|inch||6.3 - 6.9||6.9 - 7.2||7.1 - 7.5||7.5 - 7.9||8.1 - 8.7||8.7-9.4|
|EU Size Equivalent||EU 7.5||EU 8||EU 8.5||EU 9||EU 10||EU 11|
|Unisex Glove Models: Markhof Pro 2.0 | Skadi Zipper Mitt | Ipsoot | Alta Over-Mitt | Merino Liner Touch | Primaloft/Merino Liner | Urbex | Powerstretch Pro Liners|
|Female Size Guide*||XS||S||M||L||XL|
|Hand Girth||cm||16.0 - 17.5||17.5 - 18.8||18.5 - 20.0||20.0 - 21.5||-|
|inch||6.3 - 6.9||6.9 - 7.4||7.2 - 7.9||7.9 - 8.5||-|
|Hand Length||cm||15.5 - 16.5||16.3 - 17.2||17.0 - 18.5||19.0 - 20.0||-|
|inch||6.1 - 6.5||6.4 - 6.8||6.7 - 7.3||7.5 - 7.9||-|
|EU Size Equivalent||EU 6||EU 7||EU 8||EU 9||-|
|*This size guide is specific only to W's Nordic Photography Glove|
Please note, our gloves are designed to fit snuggly to give you the best camera feel without compromising on warmth. If you prefer a looser fit, please consider to go a size up.
As we learn more and more about gloves we also learn that all hands are different. Some people have long skinny fingers and slim wrists, others have wide hands with short fingers.
Our gloves wont fit all even with the right measurements from the sizing chart – but we try!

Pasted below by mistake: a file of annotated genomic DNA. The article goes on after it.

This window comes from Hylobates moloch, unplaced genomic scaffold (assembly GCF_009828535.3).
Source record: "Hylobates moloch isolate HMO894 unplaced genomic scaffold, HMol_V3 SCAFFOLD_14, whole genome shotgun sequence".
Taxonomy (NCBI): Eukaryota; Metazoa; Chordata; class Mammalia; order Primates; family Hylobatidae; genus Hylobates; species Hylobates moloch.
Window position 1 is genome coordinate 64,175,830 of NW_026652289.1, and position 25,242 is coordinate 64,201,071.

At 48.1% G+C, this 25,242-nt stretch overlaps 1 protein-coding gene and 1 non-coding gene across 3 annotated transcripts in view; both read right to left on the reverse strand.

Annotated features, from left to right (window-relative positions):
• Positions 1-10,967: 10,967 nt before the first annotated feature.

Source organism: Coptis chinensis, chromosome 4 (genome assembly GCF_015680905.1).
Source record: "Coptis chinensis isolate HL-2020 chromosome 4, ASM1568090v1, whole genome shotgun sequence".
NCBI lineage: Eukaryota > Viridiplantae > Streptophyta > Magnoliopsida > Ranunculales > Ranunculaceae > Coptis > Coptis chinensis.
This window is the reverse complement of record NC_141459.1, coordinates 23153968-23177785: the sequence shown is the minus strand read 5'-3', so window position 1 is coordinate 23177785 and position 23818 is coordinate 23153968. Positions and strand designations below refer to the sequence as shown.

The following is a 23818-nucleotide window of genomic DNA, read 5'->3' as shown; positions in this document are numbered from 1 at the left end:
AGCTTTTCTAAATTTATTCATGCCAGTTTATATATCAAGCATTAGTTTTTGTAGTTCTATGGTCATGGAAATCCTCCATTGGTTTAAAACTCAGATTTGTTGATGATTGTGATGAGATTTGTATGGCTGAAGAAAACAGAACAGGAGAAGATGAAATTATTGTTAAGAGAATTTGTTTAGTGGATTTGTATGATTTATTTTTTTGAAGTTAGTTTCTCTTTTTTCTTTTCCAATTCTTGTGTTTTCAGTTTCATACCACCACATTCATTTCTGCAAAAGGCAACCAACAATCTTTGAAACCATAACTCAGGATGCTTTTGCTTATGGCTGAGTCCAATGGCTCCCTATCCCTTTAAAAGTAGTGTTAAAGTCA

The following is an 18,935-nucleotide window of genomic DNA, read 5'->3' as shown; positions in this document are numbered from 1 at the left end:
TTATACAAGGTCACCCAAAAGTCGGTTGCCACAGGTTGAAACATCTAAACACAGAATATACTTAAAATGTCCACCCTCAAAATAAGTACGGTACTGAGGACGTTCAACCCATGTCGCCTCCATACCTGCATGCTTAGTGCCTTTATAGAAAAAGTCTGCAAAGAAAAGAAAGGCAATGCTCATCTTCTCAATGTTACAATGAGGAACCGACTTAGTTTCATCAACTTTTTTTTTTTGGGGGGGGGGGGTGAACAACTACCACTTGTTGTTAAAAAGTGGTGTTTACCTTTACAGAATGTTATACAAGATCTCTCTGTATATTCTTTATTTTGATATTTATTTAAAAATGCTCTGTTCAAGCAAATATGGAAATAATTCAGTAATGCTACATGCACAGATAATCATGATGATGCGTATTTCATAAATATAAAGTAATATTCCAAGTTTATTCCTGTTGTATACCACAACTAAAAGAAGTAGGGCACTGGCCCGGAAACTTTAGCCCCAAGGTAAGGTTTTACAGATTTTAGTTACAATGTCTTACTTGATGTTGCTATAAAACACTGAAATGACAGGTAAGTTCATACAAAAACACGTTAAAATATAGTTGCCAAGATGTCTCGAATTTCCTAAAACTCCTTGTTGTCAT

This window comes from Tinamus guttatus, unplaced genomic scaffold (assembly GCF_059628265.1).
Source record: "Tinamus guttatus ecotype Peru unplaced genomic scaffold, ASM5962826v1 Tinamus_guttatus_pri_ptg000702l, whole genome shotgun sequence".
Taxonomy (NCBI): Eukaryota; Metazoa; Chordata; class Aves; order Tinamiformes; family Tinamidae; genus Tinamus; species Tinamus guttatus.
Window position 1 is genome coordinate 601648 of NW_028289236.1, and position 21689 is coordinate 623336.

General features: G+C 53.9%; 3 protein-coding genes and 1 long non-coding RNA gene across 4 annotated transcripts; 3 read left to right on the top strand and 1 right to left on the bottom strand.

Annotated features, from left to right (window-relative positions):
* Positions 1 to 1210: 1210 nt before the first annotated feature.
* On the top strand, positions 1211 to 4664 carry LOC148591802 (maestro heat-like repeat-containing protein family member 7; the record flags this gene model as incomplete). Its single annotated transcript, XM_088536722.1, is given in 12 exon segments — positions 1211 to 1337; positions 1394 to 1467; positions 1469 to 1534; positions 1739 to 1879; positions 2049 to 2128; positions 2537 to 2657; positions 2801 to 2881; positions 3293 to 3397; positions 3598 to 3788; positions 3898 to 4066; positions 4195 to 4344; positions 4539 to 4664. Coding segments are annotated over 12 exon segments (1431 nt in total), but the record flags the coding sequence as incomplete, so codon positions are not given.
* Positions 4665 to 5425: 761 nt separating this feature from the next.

For many, the best option will be to go up a size if your measurements are in between sizes.
If you are between sizes or if your hands do not fit into the measurements on our sizing chart, we recommend prioritizing the fit for the girth measurement. The girth is the most important measurement and if the girth size on the glove is too small, you won't be able to fit the glove.
If you’re considering pairing a liner glove with your photography gloves, we recommend choosing the same size liner as photography glove. We designed our liners to be thin and fit inside of our photography gloves so we recommend your normal size in liners. There are two exceptions to this:
Exception #1: If you are at the very end of the ratio size in the sizing chart, e.g. 1 mm from being a size Large, then we advise going up a glove size if you plan to often wear the liner with the gloves.
Exception #2: If your personal preference is to wear fairly loose gloves, then you should also go up a size when adding a liner. We don't recommend this as you will compromise dexterity with loose gloves and our priority is best possible camera feel. But you know best what you like!
House tip: Make sure to choose a liner size that is snug/tight on your hand for the best Fliptech performance when wearing liners and gloves together.